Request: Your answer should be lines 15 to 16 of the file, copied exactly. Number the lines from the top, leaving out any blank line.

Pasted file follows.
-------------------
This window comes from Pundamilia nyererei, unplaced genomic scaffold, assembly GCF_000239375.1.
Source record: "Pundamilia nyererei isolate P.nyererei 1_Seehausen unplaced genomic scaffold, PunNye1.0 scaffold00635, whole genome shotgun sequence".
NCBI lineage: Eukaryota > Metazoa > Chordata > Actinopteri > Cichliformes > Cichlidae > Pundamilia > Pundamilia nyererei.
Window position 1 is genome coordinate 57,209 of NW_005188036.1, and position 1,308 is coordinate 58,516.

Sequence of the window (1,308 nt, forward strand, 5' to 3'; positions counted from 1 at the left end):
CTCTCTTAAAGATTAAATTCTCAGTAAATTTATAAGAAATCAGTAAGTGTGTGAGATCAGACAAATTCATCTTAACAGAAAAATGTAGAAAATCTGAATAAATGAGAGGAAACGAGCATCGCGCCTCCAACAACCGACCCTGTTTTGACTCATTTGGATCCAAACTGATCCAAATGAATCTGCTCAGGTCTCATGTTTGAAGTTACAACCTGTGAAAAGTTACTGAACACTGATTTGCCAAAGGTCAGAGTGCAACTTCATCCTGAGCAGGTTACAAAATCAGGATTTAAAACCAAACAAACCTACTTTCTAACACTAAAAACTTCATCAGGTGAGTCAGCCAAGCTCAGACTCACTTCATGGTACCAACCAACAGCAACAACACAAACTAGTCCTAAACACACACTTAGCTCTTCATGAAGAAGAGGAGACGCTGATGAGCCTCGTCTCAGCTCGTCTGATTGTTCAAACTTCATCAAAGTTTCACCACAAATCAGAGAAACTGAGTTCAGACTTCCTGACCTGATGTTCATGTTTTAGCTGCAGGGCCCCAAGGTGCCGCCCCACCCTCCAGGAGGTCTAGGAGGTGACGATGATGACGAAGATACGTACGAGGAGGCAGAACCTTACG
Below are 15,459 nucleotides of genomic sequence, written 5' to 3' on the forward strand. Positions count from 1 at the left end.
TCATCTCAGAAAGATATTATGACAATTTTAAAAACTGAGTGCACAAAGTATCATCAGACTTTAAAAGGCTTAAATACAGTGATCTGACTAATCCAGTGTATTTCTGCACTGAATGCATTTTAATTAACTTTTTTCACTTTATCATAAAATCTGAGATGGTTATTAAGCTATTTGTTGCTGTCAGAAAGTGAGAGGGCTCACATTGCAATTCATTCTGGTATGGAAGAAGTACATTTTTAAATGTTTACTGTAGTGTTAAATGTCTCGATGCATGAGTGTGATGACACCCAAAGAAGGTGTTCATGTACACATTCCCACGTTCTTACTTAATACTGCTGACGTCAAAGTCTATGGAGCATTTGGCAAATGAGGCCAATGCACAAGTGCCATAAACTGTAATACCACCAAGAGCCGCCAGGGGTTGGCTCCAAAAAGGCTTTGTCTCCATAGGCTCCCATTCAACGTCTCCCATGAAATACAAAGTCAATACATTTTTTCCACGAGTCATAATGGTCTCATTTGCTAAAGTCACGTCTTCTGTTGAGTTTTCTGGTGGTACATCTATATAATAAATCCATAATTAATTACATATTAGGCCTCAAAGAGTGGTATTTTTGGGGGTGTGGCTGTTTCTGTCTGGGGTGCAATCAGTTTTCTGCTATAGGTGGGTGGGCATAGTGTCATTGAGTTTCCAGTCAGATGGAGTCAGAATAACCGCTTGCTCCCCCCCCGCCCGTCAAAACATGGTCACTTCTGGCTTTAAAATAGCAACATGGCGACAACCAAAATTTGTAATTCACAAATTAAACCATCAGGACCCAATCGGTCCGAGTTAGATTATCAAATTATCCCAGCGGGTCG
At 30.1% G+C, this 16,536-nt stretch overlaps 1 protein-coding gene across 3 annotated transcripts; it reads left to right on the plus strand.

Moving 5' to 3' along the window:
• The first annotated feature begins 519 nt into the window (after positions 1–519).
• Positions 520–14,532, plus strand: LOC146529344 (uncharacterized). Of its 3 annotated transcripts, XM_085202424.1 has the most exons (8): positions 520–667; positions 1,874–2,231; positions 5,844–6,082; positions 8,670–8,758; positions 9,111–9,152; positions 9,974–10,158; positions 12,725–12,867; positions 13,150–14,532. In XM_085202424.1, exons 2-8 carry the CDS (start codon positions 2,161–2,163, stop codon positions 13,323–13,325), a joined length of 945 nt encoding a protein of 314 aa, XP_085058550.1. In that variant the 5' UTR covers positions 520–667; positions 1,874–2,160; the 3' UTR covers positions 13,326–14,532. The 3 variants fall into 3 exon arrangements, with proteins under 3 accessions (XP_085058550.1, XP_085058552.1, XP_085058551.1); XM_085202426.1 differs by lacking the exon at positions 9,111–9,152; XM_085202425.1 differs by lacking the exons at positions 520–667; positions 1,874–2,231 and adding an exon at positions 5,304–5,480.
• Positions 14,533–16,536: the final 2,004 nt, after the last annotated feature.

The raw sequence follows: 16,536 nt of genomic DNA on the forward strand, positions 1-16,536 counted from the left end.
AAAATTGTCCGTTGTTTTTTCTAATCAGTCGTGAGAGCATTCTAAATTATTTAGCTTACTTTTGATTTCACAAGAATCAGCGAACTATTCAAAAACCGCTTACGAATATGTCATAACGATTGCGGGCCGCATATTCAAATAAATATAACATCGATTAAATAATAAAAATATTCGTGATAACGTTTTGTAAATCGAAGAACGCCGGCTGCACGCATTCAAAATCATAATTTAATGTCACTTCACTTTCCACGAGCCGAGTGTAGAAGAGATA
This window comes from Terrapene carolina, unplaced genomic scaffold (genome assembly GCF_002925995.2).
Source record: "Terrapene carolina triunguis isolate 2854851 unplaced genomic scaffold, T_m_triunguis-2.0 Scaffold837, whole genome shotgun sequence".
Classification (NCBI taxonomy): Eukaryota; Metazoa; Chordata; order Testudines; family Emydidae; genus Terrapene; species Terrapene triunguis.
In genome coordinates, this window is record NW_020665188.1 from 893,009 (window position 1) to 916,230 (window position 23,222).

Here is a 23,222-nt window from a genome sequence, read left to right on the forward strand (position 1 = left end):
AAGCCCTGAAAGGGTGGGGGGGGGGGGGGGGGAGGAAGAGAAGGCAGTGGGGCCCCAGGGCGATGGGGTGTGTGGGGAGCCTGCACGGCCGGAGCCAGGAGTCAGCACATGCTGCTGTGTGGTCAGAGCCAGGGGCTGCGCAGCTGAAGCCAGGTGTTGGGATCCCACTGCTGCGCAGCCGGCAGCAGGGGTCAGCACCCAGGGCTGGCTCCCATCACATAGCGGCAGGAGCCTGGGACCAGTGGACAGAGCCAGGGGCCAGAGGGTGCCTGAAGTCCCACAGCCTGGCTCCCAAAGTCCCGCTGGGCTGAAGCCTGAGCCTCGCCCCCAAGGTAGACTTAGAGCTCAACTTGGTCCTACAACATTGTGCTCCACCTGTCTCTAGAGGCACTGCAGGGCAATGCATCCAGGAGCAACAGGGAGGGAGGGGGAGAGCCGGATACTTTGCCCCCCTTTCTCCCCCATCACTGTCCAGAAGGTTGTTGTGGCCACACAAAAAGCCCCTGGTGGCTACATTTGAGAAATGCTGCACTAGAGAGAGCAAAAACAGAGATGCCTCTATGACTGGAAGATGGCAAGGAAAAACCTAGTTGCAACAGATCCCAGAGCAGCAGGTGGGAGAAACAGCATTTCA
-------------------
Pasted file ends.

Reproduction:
AAAATTGTCCGTTGTTTTTTCTAATCAGTCGTGAGAGCATTCTAAATTATTTAGCTTACTTTTGATTTCACAAGAATCAGCGAACTATTCAAAAACCGCTTACGAATATGTCATAACGATTGCGGGCCGCATATTCAAATAAATATAACATCGATTAAATAATAAAAATATTCGTGATAACGTTTTGTAAATCGAAGAACGCCGGCTGCACGCATTCAAAATCATAATTTAATGTCACTTCACTTTCCACGAGCCGAGTGTAGAAGAGATA
This window comes from Terrapene carolina, unplaced genomic scaffold (genome assembly GCF_002925995.2).